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Compassion necessary for juvenile offenders: priest

Some in the Philippines are advocating for street children and children in conflict with the law to be charged and jailed, but those urging for it are unaware of the harsh realities, writes Fr Shay Cullen SSC for the St Columbans Mission Society.

Image from the article on the St Columban's Mission Society website Image from the article on the St Columban's Mission Society website
  • Philippines
  • September 21, 2011
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It’s back to the dark ages for the hysterical tabloid press in Metro Manila where the bellowing newscasters and commentators are condemning street children and children in conflict with the law as criminals. The most strident commentators call for the children to be charged and jailed and reduce the age of criminal liability to 12 years old or younger. (Father Shay Cullen SSC, St Columbans Mission Society)

They demand that the Juvenile Justice Welfare Act be changed. This act, Republic Act 9344, is a landmark legislation of compassion that seeks to restore the deprived life of children in conflict with the law.

It says that children younger than 15 have an alternative to harsh, cruel prison life where enough of them have been raped, abused, beaten and starved in sub-human conditions. They can be helped, given a chance of an education and rehabilitation through meeting their basic human rights, nutritional needs and education. However, up to a million children and minors from the teeming slums frequent the streets and join gangs to survive. Many hundreds of youth are still jailed in conditions not even fit for animals.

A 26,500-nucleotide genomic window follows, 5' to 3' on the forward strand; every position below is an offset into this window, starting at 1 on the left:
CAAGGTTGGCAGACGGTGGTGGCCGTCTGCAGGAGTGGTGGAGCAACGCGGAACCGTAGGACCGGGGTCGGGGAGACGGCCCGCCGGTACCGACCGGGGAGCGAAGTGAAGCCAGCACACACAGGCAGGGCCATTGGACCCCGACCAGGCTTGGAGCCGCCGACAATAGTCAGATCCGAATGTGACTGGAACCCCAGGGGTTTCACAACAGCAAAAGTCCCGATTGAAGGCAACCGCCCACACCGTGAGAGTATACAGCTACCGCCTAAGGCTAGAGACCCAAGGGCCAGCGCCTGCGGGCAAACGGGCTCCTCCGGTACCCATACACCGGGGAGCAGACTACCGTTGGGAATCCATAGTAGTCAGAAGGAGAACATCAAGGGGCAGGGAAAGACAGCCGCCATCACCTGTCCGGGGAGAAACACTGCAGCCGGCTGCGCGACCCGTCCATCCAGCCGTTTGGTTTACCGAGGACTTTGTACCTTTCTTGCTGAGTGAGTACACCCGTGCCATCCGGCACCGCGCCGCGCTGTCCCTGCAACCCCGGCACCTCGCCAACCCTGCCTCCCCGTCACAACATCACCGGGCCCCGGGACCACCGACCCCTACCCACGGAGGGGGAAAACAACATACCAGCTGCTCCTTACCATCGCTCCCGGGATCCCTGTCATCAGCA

Those who advocate the repeal of the law don't know the reality.

They are branding the street children as the tools of the criminal syndicates which the police are either too scared to oppose or are in cahoots with. Instead of exposing the criminal syndicates and their wealthy masterminds, the irresponsible commentators are setting up the street kids as targets for the death squads.

Not only that, a few commentators, after giving a tirade condemning the street kids over the radio or TV and arousing fear and hatred against them, they launch their own text-in surveys, then use this survey result to justify their continued condemnation of the children. The one straight forward solution is to feed and educate the young and give jobs with a living wage to the older teenage youth.

The death squads too are busy killing hundreds of street youth in recent years and doing their bloody butchering work with a nods and winks from their political backers and incompetent police.

The latest, most gruesome, has been the killing of three youths, 13 and 14, tied, gagged, tortured and stabbed a hundred times and thrown as garbage in a ditch in Zamboanga City to the eternal shame of the politicians, police and citizens. Their muffled screams still cry out for justice and mercy. But there is none.


The Return to the Dark Ages (St Columbans Mission Society)
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